The main idea behind the core module is, you will first parse the information and then extract data. Therefore, all parse*() methods should be executed before any get_*() methods.

parse($string)
parse($filehandle)

Parses the nmap scan information in $string. Note that is usually only used if you have the whole xml scan information in $string or if you are piping the scan information.

parsefile($xml_file)

Parses the nmap scan data in $xml_file. This file can be generated from an nmap scan by using the '-oX filename.xml' option with nmap. If you get an error or your program dies due to parsing, please check that the xml information is compliant. The file is closed no matter how parsefile() returns.

parsescan($nmap,$args,@ips)

This method runs an nmap scan where $nmap is the path to the nmap executable or binary, $args are the nmap command line parameters, and @ips are the list of IP addresses to scan. parsescan() will automagically run the nmap scan and parse the information.

If you wish to save the xml output from parsescan(), you must call cache_scan() method BEFORE you start the parsescan() process. This is done to conserve memory while parsing. cache_scan() will let Nmap::Parser know to save the output before parsing the xml since Nmap::Parser purges everything that has been parsed by the script to conserve memory and increase speed.

See section EXAMPLES for a short tutorial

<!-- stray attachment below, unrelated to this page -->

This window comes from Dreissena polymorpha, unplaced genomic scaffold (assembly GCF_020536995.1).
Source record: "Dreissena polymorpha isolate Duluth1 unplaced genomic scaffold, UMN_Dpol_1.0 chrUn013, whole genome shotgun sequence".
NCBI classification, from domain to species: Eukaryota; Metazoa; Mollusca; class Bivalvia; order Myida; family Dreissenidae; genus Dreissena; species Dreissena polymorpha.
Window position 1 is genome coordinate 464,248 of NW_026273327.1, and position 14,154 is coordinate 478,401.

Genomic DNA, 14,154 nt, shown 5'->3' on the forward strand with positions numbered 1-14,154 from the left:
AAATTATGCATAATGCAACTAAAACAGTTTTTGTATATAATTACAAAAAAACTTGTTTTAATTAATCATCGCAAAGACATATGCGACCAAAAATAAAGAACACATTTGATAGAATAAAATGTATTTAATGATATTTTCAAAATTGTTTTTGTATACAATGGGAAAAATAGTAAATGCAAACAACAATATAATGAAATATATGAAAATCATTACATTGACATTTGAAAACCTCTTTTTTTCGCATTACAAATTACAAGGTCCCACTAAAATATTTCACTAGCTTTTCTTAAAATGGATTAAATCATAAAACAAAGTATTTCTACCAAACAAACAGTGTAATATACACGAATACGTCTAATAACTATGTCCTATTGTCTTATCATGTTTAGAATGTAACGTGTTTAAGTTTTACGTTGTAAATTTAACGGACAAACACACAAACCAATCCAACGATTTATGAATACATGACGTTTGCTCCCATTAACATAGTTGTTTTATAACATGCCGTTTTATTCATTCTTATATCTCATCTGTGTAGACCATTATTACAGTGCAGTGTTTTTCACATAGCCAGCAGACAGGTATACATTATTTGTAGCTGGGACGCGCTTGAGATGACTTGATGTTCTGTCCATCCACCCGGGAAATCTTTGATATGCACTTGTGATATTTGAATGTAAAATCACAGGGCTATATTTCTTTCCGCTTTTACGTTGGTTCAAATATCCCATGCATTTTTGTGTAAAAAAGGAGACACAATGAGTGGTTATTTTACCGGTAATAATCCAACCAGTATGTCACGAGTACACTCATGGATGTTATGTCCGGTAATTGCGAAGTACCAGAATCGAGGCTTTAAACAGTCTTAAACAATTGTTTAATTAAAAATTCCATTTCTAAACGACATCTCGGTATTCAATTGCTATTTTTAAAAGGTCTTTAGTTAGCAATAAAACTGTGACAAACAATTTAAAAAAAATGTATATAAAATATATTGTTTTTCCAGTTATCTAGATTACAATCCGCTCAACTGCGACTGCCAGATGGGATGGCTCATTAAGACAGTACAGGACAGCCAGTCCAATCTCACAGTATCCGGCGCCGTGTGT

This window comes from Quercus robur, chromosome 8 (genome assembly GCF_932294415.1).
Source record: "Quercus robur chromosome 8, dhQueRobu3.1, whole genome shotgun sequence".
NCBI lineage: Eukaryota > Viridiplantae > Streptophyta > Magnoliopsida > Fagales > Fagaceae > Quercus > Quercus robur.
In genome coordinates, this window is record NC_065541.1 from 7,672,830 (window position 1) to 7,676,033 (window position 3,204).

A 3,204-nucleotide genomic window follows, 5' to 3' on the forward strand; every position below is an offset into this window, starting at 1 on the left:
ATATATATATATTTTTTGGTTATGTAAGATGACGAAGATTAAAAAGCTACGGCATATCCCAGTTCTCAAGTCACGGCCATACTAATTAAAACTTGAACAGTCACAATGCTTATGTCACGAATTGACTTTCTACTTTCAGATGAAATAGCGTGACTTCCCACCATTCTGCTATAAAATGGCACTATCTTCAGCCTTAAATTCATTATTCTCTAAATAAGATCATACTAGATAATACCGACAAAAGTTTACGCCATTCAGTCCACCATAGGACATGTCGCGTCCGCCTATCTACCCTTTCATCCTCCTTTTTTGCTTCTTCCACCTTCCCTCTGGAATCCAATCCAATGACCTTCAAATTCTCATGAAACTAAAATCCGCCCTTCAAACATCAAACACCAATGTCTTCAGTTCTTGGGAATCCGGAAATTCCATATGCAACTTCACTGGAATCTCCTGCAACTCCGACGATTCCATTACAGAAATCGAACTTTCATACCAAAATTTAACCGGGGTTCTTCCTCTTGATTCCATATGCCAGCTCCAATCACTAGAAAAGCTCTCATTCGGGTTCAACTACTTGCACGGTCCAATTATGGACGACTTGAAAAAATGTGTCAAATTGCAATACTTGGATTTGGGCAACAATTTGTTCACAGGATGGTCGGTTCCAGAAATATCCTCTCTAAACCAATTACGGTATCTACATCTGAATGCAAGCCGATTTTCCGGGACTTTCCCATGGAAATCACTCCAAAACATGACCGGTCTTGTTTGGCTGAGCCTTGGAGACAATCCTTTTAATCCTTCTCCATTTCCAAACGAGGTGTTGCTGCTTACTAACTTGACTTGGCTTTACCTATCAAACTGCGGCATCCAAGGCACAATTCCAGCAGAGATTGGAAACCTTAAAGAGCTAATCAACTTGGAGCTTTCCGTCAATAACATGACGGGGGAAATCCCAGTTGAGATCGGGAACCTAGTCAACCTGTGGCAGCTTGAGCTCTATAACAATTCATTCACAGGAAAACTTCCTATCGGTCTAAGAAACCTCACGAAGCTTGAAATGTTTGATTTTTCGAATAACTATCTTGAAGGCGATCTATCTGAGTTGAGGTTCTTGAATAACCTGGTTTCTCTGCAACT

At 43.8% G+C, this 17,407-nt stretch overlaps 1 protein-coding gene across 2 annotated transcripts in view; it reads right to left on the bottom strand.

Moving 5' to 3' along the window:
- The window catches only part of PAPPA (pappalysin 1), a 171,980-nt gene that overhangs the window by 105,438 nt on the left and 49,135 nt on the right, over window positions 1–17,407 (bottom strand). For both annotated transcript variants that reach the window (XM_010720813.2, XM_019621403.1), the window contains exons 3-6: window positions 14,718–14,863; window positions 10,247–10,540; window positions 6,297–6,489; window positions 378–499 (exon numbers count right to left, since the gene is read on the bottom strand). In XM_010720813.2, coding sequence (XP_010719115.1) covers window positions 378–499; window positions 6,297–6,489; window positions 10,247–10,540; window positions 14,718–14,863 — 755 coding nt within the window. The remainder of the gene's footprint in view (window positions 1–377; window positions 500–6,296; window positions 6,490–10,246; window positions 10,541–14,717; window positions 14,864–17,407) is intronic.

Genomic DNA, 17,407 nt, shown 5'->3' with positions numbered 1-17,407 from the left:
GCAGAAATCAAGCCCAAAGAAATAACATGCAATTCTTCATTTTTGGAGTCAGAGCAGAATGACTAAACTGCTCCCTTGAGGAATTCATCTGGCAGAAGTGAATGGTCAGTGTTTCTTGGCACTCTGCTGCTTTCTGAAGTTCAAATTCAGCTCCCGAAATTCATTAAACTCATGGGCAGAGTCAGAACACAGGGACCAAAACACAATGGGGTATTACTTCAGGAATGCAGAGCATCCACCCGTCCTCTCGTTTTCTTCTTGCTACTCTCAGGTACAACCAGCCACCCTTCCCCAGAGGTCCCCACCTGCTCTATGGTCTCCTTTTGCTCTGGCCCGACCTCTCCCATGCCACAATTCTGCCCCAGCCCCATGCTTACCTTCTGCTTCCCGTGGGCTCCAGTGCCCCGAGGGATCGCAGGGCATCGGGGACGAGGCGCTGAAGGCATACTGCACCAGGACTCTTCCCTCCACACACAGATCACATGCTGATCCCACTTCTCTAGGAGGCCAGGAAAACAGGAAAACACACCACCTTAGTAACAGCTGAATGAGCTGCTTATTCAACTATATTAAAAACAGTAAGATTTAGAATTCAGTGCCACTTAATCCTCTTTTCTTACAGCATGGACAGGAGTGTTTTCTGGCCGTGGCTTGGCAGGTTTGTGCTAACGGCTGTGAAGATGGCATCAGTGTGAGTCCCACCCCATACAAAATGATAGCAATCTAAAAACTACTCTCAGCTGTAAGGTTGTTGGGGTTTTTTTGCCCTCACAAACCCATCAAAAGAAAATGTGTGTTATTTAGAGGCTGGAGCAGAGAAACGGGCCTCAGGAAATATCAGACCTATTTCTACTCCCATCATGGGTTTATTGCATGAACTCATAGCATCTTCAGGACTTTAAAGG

Note: You cannot have one of the nmap options to be '-oX', '-oN' or '-oG'. Your program will die if you try and pass any of these options because it decides the type of output nmap will generate. The IP addresses can be nmap-formatted addresses see nmap(1)

If you get an error or your program dies due to parsing, please check that the xml information is compliant. If you are using parsescan() or an open filehandle , make sure that the nmap scan that you are performing is successful in returning xml information. (Sometimes using loopback addresses causes nmap to fail).

cache_scan($filename)

This function allows you to save the output of a parsescan() (or nmap scan) to the disk. $filename is the name of the file you wish to save the nmap scan information to. It defaults to nmap-parser-cache.xml It returns the name of the file to be used as the cache.

 #Must be called before parsescan().
 $np->cache_scan($filename); #output set to nmap-parser-cache.xml

 #.. do other stuff to prepare for parsescan(), ex. setup callbacks

 $np->parsescan('/usr/bin/nmap',$args,@IPS);
purge()

Cleans the xml scan data from memory. This is useful if you have a program where you are parsing lots of nmap scan data files with persistent variables.

callback(\&code_ref)